For your recall, look up restrained recalls, Susan Garrett has a very nice explanation on her website of them as well. They want you to take a course but you can get a lot out of just the intro. You want her excited to come to you ALWAYS!!! NEVER fuss at her when she offers to come to you and keep your pocket stuffed with treats, even if you're just letting her go potty in your yard, when it's time to come, tell her come then treat treat treat!!!.

    For agility fun, check out cleanrun.com and agility nerd. I don't have the websites available at the moment, I'll add them for ya later if I get a chance. Agility Nerd in particular has Lots of beginner exercises to start with.

    My favorite one to teach a new dog or puppy is touch, as in push your nose against an object. I start with just my hand then teach them to touch a butter lid, lol. REALLY helpful for teach a dog to drive away from you.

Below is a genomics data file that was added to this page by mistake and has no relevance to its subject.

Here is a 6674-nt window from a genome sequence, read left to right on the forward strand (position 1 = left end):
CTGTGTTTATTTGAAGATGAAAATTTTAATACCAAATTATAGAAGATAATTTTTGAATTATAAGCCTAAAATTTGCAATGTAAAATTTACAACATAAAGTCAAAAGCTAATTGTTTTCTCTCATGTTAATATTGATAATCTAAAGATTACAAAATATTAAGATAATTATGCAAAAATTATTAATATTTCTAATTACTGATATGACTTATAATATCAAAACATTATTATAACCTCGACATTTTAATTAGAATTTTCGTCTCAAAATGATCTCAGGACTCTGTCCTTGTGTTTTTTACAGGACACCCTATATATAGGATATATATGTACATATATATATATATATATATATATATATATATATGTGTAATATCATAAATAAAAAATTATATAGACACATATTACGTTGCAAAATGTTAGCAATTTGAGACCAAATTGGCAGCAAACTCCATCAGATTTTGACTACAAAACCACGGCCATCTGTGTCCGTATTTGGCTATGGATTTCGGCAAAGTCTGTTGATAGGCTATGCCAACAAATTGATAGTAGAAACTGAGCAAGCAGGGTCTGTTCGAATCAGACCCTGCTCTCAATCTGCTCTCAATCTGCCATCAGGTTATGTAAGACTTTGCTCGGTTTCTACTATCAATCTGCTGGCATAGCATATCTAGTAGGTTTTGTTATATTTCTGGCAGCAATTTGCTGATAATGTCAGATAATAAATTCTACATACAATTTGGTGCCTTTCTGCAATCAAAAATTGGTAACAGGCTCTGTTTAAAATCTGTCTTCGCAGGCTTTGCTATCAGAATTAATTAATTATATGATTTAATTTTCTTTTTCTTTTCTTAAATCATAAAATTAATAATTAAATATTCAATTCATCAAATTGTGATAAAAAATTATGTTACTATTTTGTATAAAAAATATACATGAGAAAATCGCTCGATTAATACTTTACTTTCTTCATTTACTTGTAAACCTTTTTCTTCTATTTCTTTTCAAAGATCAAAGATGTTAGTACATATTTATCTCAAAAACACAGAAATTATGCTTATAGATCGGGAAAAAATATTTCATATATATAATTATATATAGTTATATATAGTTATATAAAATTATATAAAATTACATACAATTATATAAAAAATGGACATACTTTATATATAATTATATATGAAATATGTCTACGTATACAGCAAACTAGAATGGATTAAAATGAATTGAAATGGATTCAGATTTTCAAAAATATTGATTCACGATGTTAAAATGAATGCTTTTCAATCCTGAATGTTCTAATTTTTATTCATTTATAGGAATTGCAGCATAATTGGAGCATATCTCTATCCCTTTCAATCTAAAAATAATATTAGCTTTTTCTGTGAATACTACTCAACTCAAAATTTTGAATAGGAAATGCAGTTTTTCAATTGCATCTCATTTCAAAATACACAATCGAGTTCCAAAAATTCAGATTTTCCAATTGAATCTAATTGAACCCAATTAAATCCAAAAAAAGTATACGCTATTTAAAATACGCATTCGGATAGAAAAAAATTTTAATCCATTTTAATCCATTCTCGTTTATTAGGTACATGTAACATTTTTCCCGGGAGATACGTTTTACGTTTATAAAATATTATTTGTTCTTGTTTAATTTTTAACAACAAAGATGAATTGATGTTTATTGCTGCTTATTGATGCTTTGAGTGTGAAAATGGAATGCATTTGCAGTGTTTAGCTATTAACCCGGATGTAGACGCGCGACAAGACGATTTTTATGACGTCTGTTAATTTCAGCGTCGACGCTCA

I have Aussies which are velcro dogs so getting them to be more obstacle oriented is my major challenge so I started the puppy on that very early and he's much better about that than my older gal.

    I'm actually fixing to give a stinky goat poopy breath doggy a bath and a brush (including TEETH! gak, she just ate a bunch of poop!) and then I'm off to Agility class....I'll see if I can think of anything to add for tomorrow.
    Last edited: Jun 15, 2011
  3. bossynbella

    bossynbella Chillin' With My Peeps

    Aug 11, 2007
    I don't have any experience with Agility, though I would like to work with my dog on it as well. I had to respond however because of the come! I may be wrong, but I think its not you failing in your cues, or your body language, your dog is smart as you said, She knows that when you say "Come" when she is on the leash , you can make her come, so she listens, when she is off the leash however, she knows that if she doesn't "come" you can't do nill about it.